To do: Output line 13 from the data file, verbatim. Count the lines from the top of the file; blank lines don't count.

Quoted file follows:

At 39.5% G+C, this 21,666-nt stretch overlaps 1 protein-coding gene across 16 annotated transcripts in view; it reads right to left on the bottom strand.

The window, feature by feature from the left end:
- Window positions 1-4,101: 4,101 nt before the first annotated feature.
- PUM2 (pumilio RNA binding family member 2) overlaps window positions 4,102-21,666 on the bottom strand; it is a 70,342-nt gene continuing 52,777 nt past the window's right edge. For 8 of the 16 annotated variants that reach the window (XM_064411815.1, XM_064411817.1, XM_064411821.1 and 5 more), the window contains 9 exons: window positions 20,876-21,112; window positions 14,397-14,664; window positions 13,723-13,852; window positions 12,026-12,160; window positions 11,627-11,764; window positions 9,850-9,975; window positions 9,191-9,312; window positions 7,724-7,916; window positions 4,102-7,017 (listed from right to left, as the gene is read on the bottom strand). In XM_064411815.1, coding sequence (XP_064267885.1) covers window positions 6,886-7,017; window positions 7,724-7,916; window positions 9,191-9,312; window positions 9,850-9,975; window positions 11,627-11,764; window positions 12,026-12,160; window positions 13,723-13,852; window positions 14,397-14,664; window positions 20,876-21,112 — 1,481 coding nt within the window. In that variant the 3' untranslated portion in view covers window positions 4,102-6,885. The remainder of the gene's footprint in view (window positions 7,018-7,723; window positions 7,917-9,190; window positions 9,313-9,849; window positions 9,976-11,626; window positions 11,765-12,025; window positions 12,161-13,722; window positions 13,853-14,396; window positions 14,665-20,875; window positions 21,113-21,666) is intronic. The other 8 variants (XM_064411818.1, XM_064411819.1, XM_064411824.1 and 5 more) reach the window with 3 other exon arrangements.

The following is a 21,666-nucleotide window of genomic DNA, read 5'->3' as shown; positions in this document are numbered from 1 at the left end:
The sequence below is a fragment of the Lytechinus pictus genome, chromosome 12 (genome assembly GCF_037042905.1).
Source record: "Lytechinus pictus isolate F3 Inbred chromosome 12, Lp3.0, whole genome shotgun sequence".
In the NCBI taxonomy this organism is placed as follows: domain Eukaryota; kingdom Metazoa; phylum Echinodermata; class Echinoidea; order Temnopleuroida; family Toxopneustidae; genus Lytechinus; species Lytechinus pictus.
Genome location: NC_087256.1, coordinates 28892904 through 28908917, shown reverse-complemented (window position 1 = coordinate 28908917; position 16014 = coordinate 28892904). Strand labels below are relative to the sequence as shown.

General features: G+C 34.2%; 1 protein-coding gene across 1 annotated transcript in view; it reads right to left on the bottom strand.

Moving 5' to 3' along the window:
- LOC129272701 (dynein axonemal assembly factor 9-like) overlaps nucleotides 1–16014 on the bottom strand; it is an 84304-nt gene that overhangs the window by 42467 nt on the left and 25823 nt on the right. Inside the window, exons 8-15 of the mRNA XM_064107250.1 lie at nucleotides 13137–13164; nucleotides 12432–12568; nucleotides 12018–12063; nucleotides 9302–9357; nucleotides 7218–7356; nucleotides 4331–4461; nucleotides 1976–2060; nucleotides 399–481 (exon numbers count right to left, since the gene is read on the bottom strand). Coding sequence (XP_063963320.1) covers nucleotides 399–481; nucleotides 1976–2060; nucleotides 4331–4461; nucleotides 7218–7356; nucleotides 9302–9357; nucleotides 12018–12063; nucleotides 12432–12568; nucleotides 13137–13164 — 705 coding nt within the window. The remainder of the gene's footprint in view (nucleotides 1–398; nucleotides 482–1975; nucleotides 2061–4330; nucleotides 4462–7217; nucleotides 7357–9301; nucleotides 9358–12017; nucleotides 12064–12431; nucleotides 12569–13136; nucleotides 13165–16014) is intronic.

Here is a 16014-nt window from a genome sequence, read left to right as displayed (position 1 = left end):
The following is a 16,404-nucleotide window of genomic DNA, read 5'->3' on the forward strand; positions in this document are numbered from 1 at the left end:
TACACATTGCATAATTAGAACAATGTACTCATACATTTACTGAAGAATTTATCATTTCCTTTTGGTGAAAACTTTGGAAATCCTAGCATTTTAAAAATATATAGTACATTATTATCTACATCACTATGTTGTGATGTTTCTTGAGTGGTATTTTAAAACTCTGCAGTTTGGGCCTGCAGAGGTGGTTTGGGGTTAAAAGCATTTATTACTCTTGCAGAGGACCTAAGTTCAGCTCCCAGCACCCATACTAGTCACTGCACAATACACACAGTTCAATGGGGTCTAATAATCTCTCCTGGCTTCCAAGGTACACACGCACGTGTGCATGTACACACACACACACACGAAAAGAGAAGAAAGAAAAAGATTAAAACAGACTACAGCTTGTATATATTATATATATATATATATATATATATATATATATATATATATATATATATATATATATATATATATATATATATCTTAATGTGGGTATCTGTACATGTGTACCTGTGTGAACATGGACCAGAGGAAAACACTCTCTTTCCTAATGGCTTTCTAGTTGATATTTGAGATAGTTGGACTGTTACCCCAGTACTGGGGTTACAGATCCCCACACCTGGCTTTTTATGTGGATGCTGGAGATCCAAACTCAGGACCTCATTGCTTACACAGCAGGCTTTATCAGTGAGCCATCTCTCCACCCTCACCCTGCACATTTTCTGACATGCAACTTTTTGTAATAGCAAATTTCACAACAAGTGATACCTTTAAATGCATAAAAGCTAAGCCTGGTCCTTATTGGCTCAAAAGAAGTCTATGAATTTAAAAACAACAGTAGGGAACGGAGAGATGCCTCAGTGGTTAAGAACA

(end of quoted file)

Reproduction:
Here is a 16014-nt window from a genome sequence, read left to right as displayed (position 1 = left end):